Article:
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Minor Trouble Briefly Hampers Satellite Released by Space Shuttle

November 05, 1994|From Associated Press

KENNEDY SPACE CENTER, Fla. — A gleaming, triangular satellite released by the crew of the space shuttle Atlantis on Friday sped around Earth sampling ozone and other atmospheric gases after ground controllers corrected its aim.

The German satellite barely had begun observations when sunlight blinded a navigation unit on the craft, causing a telescope cover to slam shut. At the same time, the unit could not lock onto stars to point the spacecraft's telescopes because its field of view was too narrow.

The trouble occurred when Atlantis and the satellite were out of radio contact, and about 17 miles apart, said mission manager Konrad Moritz. The two spacecraft are routinely out of contact for hours at a time.

As soon as Atlantis and the satellite were back in contact, ground controllers sent up new pointing commands. It worked: The telescope door quickly reopened and observations resumed.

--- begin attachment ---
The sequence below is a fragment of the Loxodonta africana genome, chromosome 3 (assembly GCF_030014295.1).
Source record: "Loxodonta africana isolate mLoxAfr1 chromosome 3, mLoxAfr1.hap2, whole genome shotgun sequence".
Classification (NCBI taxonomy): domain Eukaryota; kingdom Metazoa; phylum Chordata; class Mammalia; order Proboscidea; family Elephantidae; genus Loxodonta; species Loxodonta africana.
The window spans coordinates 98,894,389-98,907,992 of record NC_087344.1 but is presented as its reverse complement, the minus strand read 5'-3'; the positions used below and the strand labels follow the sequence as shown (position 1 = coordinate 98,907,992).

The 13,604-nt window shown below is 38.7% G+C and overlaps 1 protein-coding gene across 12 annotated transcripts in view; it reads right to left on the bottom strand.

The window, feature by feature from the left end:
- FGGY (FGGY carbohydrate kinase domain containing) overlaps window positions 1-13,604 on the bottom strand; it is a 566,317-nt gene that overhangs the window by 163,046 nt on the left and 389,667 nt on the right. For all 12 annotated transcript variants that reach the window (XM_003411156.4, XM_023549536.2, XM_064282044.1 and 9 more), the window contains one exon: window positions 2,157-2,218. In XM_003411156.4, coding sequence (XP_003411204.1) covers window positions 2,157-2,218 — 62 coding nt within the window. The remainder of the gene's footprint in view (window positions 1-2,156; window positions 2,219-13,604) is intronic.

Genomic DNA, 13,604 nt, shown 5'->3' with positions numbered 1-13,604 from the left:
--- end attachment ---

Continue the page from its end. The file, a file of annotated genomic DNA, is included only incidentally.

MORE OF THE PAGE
About two hours of data were lost.

One of the seven atmospheric and solar-energy monitors aboard Atlantis also ran into trouble--the data link between a German ozone monitor and ground controllers was lost Friday.

The U.S. and European monitors began observations Thursday evening, just hours after Atlantis lifted off.

The satellite release--one of the crew's primary jobs in orbit--went perfectly.

French astronaut Jean-Francois Clervoy unlatched the satellite from the end of Atlantis' robot arm as the shuttle soared 190 miles above northern Europe. Then commander Donald McMonagle slowly backed the shuttle away.

Clervoy released the 7,500-pound satellite so gently that German ground controllers didn't detect any spin by the satellite and nervously called Mission Control to find out what was wrong. They were assured all was well.

Researchers are controlling the satellite from the Kennedy Space Center during its eight days of free flight. The six-member crew will retrieve the satellite next Saturday for the trip home.

Following the two-hour interruption, the infrared telescopes on the satellite continued measuring up to 14 atmospheric gases per second, in three directions at once. Scientists hope to analyze these gases and their chemical reactions between seven miles and 70 miles high.

The $35-million satellite also holds an ultraviolet instrument to measure atmospheric gases responsible for ozone damage. Robert Conway, a scientist at the Naval Research Laboratory in Washington, was ecstatic with the early data. He began working on the instrument in 1985.

"It's been a long time, and I'm very excited," Conway said. "It looks fabulous."

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